The Baltimore Region’s Housing Market is Still Rising
- Oct 31, 2014
By Adrian Maties, Associate Editor
The Baltimore residential real estate market had a great month in September, according to the latest Market Minute reports from Long & Foster, one of the largest real estate companies in the Mid-Atlantic region. During this period, the number of homes sold increased in most of the area.
Long & Foster reports that the largest improvement occurred in Baltimore City. Compared to September 2013, the city saw an increase of 18 percent in the number of homes sold. The counties of Howard and Harford followed in second place, each with a five percent increase, while Baltimore County experienced only an increase of three percent.
Anne Arundel was the group’s only negative performer. The county registered a five percent decrease in the number of homes sold compared to September 2013. However, it also saw the largest jump in median sales prices, by six percent. Prices also increased in Harford County, by five percent. Baltimore County experienced no change at all, while Howard County and Baltimore City both saw decreases of two percent and eight percent, respectively.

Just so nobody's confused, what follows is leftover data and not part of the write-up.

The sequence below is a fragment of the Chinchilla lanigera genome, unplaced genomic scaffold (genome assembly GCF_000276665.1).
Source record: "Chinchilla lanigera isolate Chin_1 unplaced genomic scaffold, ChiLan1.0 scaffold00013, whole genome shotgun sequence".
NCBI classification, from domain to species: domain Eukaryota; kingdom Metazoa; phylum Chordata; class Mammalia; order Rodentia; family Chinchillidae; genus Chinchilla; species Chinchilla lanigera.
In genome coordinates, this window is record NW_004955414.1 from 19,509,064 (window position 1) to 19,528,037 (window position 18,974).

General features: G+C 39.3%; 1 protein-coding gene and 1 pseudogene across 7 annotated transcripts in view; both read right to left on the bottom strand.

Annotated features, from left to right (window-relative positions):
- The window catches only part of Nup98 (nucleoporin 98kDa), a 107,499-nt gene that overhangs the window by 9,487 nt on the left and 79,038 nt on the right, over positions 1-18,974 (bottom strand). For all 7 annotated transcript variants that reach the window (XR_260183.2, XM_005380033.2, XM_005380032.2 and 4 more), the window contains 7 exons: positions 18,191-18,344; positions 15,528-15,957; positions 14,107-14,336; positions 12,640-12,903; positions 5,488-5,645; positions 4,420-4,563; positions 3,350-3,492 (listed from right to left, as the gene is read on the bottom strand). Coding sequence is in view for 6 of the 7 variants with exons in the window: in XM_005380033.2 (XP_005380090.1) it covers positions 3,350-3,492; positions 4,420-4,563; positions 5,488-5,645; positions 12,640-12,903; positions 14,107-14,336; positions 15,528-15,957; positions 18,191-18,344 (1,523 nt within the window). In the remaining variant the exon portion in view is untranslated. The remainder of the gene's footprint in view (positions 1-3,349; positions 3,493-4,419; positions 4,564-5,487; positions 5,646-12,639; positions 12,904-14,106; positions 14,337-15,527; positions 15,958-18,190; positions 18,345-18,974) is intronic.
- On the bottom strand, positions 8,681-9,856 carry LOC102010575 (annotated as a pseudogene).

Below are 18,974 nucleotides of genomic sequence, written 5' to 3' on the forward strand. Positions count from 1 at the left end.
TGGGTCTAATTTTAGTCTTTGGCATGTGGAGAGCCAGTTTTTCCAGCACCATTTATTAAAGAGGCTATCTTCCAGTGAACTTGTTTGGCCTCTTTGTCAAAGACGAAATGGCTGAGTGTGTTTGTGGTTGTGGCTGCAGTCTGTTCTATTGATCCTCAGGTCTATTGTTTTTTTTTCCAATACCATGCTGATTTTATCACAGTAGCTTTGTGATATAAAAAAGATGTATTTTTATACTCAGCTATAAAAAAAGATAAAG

The Baltimore region’s entire inventory increased in September, compared to the same period last year. Baltimore City saw a four percent increase, followed by Baltimore County with 10 percent. In the remaining areas, the inventory grew from 13 to 17 percent.
It takes about two months to sell a home in the Baltimore region. Howard County has the lowest days on market average, 41 days. The largest is in Baltimore City, 70 days.
“September brought good news to many areas of the Mid-Atlantic real estate market, including in the Baltimore region,” said Jeffrey S. Detwiler, president and chief operating officer for The Long & Foster Companies, in a press statement. “More homes are being sold and median sale prices have risen in a number of areas as well. Growing inventory means homebuyers have more options to choose from, and we anticipate more improvements in the months ahead.”
Photo credit: Long & Foster